The paint and gilding on the statue make it more lifelike. The complicated brocade pattern of John’s tunic was made by scratching through paint to reveal the gilded surface below it.  This technique was common in baroque Spanish sculpture.

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Alexandre Brongniart

Alexandre Brongniart

Houdon was the greatest French portrait sculptor of the eighteenth century. This neoclassical sculpture of a little boy, Alexandre Brongniart, demonstrates his skill – Houdon could capture not only the physical appearance but also the psychological nature of his subjects. The bust of the boy is almost life-sized – he seems natural because his clothing is slightly rumpled and his hair is mussed. He seems alert, looking at something far away. It’s hard to believe Houdon captured the child’s human essence in cold white marble.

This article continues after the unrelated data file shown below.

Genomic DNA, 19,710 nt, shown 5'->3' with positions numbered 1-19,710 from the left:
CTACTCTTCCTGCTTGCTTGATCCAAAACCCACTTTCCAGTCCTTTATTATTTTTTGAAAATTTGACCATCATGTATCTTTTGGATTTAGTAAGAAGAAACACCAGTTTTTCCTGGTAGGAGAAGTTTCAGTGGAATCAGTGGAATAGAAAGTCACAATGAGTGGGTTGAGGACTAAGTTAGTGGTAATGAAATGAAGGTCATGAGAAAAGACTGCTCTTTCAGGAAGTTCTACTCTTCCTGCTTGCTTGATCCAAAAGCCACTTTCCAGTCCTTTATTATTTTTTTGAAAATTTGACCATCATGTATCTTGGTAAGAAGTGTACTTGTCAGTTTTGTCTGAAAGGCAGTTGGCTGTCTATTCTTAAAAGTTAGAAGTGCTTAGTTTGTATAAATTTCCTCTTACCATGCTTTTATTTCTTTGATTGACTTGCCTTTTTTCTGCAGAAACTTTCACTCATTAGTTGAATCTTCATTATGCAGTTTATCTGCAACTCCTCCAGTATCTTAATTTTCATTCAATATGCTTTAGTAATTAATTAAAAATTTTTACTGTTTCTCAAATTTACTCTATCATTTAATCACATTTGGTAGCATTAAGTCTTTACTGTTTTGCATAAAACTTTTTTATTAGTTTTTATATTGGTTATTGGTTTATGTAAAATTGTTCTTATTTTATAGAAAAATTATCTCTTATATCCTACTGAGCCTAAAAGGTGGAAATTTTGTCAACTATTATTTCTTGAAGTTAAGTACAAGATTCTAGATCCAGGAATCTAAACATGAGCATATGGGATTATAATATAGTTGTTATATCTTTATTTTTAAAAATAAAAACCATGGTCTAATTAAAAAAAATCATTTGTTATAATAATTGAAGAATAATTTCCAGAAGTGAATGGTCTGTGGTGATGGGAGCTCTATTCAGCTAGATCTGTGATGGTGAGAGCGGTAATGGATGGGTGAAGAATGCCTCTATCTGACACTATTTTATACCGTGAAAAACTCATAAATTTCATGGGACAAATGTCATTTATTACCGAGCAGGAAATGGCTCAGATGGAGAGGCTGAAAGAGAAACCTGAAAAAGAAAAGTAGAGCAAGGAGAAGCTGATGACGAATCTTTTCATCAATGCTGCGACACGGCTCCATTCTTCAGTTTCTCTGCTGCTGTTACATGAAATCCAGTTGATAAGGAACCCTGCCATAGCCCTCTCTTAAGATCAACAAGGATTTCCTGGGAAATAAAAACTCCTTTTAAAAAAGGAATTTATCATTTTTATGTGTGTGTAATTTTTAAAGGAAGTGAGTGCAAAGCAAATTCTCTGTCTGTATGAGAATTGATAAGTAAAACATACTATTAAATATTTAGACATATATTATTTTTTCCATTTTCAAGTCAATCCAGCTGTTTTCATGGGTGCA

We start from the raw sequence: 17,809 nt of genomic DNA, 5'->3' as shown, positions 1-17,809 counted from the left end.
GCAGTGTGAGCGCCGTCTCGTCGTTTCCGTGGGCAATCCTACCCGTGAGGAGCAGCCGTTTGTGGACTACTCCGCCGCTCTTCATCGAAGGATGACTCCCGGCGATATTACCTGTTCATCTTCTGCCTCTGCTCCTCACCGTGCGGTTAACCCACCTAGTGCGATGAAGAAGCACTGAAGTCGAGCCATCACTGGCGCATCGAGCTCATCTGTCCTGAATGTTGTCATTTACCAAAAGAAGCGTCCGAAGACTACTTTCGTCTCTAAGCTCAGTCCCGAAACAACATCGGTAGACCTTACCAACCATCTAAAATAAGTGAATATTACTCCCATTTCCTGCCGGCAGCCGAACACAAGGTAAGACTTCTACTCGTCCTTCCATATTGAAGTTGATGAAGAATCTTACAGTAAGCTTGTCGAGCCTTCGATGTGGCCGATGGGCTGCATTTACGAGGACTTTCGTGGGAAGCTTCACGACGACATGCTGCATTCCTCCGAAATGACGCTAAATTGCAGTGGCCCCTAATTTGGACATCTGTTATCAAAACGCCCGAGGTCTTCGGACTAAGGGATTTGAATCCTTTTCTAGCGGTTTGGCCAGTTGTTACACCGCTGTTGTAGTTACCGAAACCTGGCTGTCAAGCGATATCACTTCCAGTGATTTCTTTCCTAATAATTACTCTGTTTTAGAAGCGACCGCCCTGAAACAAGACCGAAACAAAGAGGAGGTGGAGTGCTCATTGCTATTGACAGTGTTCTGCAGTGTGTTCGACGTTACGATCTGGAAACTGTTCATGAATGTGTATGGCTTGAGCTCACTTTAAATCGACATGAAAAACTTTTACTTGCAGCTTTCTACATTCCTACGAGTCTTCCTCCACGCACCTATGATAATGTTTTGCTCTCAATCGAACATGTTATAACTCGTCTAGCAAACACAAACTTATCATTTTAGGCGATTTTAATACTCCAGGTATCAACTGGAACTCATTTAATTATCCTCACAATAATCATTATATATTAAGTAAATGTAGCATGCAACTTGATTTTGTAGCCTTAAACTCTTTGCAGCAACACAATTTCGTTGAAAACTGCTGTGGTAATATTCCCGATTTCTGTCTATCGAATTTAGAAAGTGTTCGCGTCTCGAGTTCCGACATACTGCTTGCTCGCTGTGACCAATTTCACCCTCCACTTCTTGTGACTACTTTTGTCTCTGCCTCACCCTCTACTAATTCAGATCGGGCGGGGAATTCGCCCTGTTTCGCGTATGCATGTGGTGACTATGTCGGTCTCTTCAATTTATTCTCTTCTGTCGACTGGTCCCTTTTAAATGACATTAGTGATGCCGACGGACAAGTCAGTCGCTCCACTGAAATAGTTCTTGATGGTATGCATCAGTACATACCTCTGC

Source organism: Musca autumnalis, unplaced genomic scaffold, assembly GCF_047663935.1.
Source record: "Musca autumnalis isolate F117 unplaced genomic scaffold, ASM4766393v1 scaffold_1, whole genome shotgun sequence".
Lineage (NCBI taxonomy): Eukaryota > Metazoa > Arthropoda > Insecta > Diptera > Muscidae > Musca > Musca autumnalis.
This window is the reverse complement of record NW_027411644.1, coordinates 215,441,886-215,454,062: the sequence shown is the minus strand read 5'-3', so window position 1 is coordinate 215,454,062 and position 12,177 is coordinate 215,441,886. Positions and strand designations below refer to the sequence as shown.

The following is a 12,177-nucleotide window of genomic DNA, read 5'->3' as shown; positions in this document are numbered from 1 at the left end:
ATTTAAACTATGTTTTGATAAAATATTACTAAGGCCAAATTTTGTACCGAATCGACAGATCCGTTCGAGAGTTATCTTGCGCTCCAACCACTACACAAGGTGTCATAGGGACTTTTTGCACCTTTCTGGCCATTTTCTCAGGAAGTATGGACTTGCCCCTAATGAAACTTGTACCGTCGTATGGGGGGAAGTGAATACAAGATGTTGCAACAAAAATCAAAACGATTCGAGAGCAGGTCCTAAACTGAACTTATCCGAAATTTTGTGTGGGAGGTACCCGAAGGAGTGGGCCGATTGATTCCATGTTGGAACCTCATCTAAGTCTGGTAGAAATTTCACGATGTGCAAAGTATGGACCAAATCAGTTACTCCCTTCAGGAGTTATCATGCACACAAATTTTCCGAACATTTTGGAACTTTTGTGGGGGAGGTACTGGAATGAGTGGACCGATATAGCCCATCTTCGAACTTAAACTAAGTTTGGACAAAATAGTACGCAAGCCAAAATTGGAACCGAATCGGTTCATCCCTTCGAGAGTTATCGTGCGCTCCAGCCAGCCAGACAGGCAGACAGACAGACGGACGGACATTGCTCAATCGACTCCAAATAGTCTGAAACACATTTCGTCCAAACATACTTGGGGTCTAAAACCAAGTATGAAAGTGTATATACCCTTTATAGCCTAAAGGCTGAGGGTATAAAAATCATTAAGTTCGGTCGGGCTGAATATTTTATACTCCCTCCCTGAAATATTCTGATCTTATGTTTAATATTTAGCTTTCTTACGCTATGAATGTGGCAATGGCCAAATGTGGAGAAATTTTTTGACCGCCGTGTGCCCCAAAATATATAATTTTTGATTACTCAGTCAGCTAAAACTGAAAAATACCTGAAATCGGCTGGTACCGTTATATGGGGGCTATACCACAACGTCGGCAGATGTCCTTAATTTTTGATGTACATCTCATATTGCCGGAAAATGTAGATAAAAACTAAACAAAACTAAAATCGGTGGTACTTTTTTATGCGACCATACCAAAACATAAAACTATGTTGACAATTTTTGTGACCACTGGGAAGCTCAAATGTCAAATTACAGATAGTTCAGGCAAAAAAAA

Although he worked for the French court before the Revolution, Houdon became a friend of such anti-monarchial figures as Denis Diderot, author of the Encyclopédie – the 18th century French encyclopeia that represented the rational and scientific thought of the Enlightenment.
Houdon was world-famous. He won commissions far outside France. He worked for Catherine the Great of Russia – and for a succession of American statesmen. His standing sculpture of George Washington is on view at the state capitol in Richmond, Virginia. And his portrait bust of Washington is on display at the National Portrait Gallery in Washington, DC.
The little boy whose portrait this is grew up to be a famous man. He was a chemist, mineralogist, and chemist. He studied the geology of the French landscape around Paris. And he was the director of the prestigious Sevres porcelain factory for almost fifty years.
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Saint Burchard of Wurzburg